Viewing posts for the category old-invention-blog
After thinking about de-nuctifying the world I've started to investigate creating a Pidgin (formerly Gaim) plugin to control Skype. This means you're still using a closed network, but from an open program, which makes migrating easier (and allows people to try multiple networks from the same interface).
I've had a strange experience over the past year, and it's getting more common. As a developer, I used to be the one recommending software/tech things to my friends. Now all my non-technical friends have started recommending things to me that they have discovered on the intar-web. The trouble is, they're almost all closed systems - apparently free, but under the control of one group.
Gervase Markham has a nice rant on how complicated SIP is.
Jingle on Jabber is a much nicer solution if you're not a telecommunications person yourself. It's an open standard that's much simpler than SIP which makes it easier to implement, and there are open source libraries available that provide support, and it is Jabberish which is sensible and makes all the confederation work nicely. It addresses some of the technical issues that make people seem to like Skype (getting through firewalls etc) without having some of its headaches (proxying other people's phone calls through your computer, a totally mad idea).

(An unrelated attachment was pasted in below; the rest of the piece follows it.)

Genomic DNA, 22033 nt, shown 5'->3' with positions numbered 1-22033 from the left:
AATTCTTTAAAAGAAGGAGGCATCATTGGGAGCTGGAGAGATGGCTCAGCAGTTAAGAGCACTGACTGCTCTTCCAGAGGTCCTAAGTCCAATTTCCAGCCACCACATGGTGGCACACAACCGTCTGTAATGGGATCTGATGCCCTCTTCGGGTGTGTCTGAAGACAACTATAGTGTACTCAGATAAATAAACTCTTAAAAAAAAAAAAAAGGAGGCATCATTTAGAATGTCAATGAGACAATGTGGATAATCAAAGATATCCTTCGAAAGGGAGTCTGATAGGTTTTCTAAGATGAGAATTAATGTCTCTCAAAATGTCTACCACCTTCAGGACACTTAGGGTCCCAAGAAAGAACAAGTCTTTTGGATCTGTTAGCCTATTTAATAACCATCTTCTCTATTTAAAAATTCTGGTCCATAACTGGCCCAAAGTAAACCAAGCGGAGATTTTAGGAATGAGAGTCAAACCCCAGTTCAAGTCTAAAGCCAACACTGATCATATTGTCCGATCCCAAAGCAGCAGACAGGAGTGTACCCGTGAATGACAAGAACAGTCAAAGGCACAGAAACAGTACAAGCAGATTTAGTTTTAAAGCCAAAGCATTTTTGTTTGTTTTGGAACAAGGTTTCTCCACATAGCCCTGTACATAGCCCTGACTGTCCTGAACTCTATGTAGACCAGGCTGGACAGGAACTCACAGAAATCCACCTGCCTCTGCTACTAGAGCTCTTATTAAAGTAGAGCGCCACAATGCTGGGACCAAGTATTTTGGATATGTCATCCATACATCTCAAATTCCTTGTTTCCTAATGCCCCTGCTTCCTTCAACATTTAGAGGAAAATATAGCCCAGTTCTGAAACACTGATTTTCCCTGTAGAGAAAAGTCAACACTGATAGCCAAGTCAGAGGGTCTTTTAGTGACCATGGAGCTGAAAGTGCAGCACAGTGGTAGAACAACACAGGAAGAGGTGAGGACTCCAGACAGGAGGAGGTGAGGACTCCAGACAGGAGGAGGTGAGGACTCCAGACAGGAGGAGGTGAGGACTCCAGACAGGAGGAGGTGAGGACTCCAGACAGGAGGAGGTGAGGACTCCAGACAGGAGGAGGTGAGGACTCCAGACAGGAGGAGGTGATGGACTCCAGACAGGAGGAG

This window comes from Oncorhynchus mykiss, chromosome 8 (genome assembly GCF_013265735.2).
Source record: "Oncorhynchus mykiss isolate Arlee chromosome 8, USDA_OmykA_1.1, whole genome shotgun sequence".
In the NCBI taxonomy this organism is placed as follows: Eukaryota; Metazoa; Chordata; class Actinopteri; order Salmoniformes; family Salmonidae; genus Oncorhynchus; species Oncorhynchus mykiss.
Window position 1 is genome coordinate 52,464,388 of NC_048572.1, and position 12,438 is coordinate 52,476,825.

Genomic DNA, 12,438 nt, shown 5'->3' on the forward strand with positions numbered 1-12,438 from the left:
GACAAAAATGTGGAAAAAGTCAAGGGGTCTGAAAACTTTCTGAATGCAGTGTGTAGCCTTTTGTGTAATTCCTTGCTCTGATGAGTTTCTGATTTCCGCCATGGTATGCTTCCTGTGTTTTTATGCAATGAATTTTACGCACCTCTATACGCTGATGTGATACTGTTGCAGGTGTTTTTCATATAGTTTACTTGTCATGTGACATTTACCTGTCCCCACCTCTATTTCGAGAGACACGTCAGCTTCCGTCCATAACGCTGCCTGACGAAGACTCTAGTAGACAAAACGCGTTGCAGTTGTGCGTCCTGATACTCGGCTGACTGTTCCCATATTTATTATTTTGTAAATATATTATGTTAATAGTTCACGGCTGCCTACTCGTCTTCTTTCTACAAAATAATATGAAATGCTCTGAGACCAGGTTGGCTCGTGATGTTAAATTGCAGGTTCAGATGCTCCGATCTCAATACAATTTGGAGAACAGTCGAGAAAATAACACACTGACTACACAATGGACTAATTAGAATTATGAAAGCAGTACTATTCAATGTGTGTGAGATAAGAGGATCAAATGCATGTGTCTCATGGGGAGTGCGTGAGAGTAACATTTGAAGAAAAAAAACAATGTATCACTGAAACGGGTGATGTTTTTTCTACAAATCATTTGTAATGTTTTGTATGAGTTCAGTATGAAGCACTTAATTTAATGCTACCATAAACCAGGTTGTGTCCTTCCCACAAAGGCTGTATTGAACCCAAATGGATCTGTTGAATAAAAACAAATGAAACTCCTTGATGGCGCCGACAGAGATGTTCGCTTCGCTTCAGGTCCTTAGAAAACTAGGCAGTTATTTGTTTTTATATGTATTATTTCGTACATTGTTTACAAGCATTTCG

The main issue is that the only current final-release program available with support is Google Talk; it's not open source and its only available on Windows.
I'm currently recommending Google Talk to Windows-using friends in the hope that the best solution will win.
There are also a few emerging services for doing Jingle-to-Phone calling: gtalk2voip seems to work well, I've also seen jabphone. gtalk2voip apparently now also support SIP interoperability (which is only described as currently free of charge).
And it seems like Asterisk Jingle support is on the way too...
In terms of open source support, Patches / Branches are available for Psi, Kopete and Gaim (although that one's a bit more tricky to get working). See my blog on building Psi and Kopete on Fedora Core 4. Neither were too complex, and that was a few months ago.
Unfortunately all of these patches/branches are languishing in we'll-finish-that-at-an-undetermined-date mode, as the projects are busy doing other things and so on. Yet they all seemed to work reasonably well, a lot of the remaining work is cleanup and merging to the main branch etc. (The one most likely to emerge in the official version is Kopete as its in 0.12, which is in Beta. But I'm not sure whether it'll be included in official builds on various distros...)
There are a number of proposals out there to do more work as part of Summer of Code, and I think it would be great if people signed up for these:
Jingle Audio Jingle Video Kopete Jingle Support